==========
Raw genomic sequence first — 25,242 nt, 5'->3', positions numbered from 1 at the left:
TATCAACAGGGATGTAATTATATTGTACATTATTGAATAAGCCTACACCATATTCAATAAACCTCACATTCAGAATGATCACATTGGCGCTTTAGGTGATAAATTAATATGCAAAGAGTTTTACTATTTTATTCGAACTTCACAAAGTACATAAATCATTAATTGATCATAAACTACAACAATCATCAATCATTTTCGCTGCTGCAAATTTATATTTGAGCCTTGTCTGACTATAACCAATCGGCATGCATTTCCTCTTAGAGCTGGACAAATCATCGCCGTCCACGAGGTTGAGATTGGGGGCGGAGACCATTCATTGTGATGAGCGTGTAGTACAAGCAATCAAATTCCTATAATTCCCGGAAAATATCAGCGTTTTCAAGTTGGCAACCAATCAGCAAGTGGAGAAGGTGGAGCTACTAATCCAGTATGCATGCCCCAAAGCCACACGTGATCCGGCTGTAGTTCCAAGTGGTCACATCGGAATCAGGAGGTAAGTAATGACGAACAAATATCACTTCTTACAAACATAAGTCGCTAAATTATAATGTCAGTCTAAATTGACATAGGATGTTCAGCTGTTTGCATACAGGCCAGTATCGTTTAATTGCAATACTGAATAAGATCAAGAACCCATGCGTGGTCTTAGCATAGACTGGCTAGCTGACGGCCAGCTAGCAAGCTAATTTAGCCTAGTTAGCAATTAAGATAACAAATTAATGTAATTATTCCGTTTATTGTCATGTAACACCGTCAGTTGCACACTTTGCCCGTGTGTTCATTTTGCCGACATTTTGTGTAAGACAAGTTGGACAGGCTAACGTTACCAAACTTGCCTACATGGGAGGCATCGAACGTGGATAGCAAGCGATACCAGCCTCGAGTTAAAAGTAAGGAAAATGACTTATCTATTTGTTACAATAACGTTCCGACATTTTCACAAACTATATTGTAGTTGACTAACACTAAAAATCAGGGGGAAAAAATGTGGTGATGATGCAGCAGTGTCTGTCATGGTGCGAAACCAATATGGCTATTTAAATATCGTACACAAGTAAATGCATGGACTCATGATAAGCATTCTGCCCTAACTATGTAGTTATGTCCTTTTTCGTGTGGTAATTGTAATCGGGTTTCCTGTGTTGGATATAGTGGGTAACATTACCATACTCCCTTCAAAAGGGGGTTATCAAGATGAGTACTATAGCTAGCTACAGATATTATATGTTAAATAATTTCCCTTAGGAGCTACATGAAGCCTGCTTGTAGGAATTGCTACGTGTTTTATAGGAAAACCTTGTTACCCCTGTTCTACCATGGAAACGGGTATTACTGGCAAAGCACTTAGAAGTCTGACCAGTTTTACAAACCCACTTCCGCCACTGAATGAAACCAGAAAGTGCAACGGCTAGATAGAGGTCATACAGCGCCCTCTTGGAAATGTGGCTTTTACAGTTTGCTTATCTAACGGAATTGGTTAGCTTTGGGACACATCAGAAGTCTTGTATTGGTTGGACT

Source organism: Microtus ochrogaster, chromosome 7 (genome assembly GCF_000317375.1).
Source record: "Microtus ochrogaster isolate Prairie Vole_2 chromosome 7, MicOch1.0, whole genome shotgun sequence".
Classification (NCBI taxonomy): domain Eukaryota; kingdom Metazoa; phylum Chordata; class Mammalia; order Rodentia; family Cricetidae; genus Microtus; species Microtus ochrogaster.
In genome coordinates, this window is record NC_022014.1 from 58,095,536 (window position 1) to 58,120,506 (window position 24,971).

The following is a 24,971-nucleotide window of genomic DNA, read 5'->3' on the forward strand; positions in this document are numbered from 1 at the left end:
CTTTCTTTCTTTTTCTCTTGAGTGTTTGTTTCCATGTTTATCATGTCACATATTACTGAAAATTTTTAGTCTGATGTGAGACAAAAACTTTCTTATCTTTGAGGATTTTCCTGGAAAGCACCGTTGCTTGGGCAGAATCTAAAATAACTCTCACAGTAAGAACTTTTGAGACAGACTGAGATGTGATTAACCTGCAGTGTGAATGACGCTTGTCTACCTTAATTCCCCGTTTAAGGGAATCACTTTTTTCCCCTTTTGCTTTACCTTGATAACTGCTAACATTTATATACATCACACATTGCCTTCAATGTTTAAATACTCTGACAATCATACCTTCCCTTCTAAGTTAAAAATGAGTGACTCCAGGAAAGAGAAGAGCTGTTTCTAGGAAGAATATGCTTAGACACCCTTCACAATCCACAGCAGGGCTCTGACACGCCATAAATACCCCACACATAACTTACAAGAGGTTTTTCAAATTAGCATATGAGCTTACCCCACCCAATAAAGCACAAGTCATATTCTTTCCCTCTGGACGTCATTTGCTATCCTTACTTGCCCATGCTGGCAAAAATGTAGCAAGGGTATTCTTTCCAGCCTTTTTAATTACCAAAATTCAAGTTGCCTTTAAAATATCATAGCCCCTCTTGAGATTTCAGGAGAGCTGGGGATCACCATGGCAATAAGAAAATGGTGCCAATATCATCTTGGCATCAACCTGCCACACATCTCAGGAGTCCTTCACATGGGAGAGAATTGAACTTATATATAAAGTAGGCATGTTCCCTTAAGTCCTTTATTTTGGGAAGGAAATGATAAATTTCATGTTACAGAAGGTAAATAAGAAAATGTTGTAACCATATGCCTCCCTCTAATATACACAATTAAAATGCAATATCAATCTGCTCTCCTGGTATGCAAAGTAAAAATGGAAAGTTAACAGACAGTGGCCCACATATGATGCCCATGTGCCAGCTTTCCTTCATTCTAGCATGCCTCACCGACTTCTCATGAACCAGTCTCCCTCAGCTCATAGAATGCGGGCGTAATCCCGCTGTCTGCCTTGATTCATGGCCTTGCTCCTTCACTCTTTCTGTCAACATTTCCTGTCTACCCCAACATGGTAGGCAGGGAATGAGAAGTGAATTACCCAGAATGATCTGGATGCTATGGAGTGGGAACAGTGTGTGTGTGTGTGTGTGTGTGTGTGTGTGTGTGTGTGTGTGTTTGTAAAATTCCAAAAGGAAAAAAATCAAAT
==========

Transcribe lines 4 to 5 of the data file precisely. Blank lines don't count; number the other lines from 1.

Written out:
Source record: "Microtus ochrogaster isolate Prairie Vole_2 chromosome 7, MicOch1.0, whole genome shotgun sequence".
Classification (NCBI taxonomy): domain Eukaryota; kingdom Metazoa; phylum Chordata; class Mammalia; order Rodentia; family Cricetidae; genus Microtus; species Microtus ochrogaster.